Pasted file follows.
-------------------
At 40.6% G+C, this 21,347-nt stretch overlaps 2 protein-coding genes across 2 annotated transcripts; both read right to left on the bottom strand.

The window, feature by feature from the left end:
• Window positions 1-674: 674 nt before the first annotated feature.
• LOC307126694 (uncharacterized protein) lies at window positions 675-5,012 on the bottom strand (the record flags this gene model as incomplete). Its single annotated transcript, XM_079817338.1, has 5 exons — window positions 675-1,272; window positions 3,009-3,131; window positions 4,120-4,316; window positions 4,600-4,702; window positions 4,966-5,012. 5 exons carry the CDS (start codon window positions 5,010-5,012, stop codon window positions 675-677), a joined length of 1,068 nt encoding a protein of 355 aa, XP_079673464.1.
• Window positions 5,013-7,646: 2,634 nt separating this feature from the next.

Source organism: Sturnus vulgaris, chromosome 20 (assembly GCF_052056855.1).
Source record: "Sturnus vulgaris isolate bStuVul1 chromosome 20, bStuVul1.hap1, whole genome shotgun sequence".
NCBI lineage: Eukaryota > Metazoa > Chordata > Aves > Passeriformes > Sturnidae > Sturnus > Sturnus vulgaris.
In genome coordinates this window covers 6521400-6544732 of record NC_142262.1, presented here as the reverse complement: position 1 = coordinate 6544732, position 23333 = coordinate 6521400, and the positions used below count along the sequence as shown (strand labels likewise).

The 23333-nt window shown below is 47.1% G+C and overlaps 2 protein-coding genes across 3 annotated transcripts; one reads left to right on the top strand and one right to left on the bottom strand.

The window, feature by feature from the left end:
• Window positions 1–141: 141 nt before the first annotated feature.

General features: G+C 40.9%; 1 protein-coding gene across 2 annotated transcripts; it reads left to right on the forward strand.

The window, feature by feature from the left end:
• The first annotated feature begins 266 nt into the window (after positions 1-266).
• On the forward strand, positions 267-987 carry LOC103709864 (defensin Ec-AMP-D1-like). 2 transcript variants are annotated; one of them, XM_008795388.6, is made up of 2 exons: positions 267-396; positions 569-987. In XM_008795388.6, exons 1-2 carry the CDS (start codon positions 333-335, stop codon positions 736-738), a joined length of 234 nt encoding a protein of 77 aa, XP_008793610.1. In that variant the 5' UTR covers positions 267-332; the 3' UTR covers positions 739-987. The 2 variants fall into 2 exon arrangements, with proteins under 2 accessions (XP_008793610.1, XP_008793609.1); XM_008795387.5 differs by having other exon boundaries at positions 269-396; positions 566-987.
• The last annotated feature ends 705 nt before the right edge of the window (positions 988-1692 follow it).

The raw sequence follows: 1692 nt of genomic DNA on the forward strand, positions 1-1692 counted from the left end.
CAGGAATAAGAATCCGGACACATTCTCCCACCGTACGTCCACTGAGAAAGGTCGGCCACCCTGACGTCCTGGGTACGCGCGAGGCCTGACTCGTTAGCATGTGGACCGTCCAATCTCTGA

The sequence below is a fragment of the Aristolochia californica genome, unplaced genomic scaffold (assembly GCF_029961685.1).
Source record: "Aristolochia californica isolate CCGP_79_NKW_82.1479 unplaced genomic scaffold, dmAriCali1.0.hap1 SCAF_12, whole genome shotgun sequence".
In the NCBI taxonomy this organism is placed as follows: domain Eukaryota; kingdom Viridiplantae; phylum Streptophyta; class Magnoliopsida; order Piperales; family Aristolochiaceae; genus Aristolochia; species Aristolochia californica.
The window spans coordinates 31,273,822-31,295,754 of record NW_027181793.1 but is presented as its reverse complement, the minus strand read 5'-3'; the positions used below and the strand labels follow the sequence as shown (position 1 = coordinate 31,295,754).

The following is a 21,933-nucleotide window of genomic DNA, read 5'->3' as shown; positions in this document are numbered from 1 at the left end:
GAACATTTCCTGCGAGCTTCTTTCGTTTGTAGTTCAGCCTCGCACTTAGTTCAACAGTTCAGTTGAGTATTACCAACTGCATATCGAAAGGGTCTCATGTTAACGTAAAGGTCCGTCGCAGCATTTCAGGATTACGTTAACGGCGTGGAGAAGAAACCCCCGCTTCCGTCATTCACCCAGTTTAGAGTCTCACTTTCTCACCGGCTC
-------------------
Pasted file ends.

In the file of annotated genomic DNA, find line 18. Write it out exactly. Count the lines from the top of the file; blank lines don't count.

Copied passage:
The raw sequence follows: 1692 nt of genomic DNA on the forward strand, positions 1-1692 counted from the left end.